Ask yourself: µWhat can I contribute to the group process.¶ Copyright ¥ 2005 McGraw-Hill Australia Pty Ltd PowerPoint Slides t/a Communication for IT 2e Ch5.  Problems may be solved through a work team meeting  Each member should go into a meeting with a positive attitude.  The group may meet informally to discuss work-related issues  For the team to operate effectively.14 . certain basic meeting procedures need to be followed.PARTICIPATING IN A MEETING  Work teams are established by management to deal with particular problems or focus on particular tasks.

15 .3) Plan Conduct Record Organise follow-up action Plan follow-up meeting if necessary Copyright ¥ 2005 McGraw-Hill Australia Pty Ltd PowerPoint Slides t/a Communication for IT 2e Ch5.3) 5.ORGANISING A MEETING (Fig 5.

Prepare and circulate the agenda and documentation Remember: check things on the day Copyright ¥ 2005 McGraw-Hill Australia Pty Ltd PowerPoint Slides t/a Communication for IT 2e Ch5. Choosing the venue 3.PLANNING THE MEETING Good planning pays off: 1. Informing the participants 4. Deciding on the purpose 2.16 .

Outcomes-oriented statement Copyright ¥ 2005 McGraw-Hill Australia Pty Ltd PowerPoint Slides t/a Communication for IT 2e Ch5.DECIDING ON THE PURPOSE OF THE MEETING Participants should be told what will be achieved by having the meeting Always try to complete the statement: µThe purpose of the meeting is to «¶ with an active or outcomes-orientated statement.17 .

18 .CHOOSING THE VENUE FOR THE MEETING The choice of a venue will depend on a number of factors:      How many people are attending How convenient the venue will be for participants The facilities available The availability of the venue The cost of the venue Copyright ¥ 2005 McGraw-Hill Australia Pty Ltd PowerPoint Slides t/a Communication for IT 2e Ch5.

19 .CHOOSING THE VENUE FOR THE MEETING (cont.) The room chosen should be quiet and big enough       Do not assume that the room will be available Organise the set-up of the room Test run Preview videos Run extra copies of handouts Make sure that the room is accessible for people with special needs Copyright ¥ 2005 McGraw-Hill Australia Pty Ltd PowerPoint Slides t/a Communication for IT 2e Ch5.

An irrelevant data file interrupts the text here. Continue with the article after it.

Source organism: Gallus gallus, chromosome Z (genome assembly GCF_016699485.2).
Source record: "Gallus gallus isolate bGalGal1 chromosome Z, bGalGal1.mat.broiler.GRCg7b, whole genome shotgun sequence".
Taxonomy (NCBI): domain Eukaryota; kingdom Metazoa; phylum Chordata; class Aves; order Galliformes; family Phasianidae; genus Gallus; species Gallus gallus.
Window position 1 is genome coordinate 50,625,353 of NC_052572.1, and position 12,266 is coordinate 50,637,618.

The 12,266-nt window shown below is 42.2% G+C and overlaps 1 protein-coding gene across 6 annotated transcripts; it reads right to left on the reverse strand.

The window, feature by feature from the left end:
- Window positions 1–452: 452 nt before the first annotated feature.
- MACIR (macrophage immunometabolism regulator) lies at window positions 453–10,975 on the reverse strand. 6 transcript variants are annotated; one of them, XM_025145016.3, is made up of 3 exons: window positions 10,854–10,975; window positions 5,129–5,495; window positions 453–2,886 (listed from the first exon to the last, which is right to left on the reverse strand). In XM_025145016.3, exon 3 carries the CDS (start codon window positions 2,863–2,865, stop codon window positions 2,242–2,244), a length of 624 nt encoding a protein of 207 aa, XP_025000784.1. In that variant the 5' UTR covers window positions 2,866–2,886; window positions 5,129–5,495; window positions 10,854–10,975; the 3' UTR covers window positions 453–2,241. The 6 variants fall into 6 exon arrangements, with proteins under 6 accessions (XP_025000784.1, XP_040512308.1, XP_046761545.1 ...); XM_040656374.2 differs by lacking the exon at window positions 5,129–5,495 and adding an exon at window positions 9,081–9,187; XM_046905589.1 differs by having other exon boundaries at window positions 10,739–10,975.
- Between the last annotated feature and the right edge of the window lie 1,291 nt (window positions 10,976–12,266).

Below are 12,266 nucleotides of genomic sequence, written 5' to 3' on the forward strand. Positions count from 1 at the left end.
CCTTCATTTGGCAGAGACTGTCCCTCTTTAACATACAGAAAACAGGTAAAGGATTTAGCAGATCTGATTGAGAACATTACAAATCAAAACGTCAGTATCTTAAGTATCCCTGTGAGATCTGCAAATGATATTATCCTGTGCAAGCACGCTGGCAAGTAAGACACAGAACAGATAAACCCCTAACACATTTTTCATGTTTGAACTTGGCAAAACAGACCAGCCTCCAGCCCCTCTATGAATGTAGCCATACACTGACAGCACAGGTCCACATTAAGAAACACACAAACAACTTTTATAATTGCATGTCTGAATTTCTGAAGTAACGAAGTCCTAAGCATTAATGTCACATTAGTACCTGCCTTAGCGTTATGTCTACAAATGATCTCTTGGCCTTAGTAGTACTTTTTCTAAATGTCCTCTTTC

4)  Positioning of tables and chairs  Physical resources Preparing name tags and cards  Place key people where you want them  Separate people known to be very friendly or unfriendly Food and drink  If provided.20 .CHOOSING THE VENUE FOR THE MEETING (cont.) Planning the room layout (Fig 5. they should be available all the time Copyright ¥ 2005 McGraw-Hill Australia Pty Ltd PowerPoint Slides t/a Communication for IT 2e Ch5.

± Allow for emergencies. which will be sent out closer to the time of the meeting. email or fax everyone concerned  Follow up with a formal notice: ± If specific topics are already known. ± Ensure that you set deadlines for receiving agenda items. ± Otherwise invite participants to submit items for the agenda. Copyright ¥ 2005 McGraw-Hill Australia Pty Ltd PowerPoint Slides t/a Communication for IT 2e Ch5.21 . include a draft agenda.INFORMING THE PARTICIPANTS  Set meeting time in advance  Check key stakeholders are available at that time  When time is fixed telephone. ± Make sure that each person knows why they are being invited. ± Have any meeting papers sent out by courier or post in a timely manner.

22 .     Motion or formal proposal Be clear about the purpose of the item Focus for discussion Chairperson can manage the discussion and judge when to move to a decision Agenda Copyright ¥ 2005 McGraw-Hill Australia Pty Ltd PowerPoint Slides t/a Communication for IT 2e Ch5.THE AGENDA Helps the chairperson to structure the meeting and the secretary or minute-taker to keep track of what is being discussed. Provide explanatory notes with each new or important item.

12. 6.23 Copyright ¥ 2005 McGraw-Hill Australia Pty Ltd PowerPoint Slides t/a Communication for IT 2e . 11. 5. time and location of meeting Apologies for absence Special event (guest speaker to address meeting) Confirmation of minutes of previous meeting Business arising out of minutes Correspondence sent and received Reports Adjourned business General business Any other business Close the meeting Ch5. 10.PROPRO-FORMA FOR AN AGENDA 1. 13. 4. 7. 3. 8. 9. Statement of the meeting¶s purpose Welcome to any special visitors Date. 2.

Who will prepare and circulate the agenda? 9. What background information and preparation do participants need? 6.24 . What is the best format for the meeting? 3. Who will chair/lead the meeting? Copyright ¥ 2005 McGraw-Hill Australia Pty Ltd PowerPoint Slides t/a Communication for IT 2e Ch5. What is the purpose of the meeting? 2. Who should attend? 4. How will proceedings be recorded? 8. What is the best time and place for the meeting? 5.QUESTIONS TO ASK BEFORE THE MEETING 1. What physical arrangements need to be made? 7.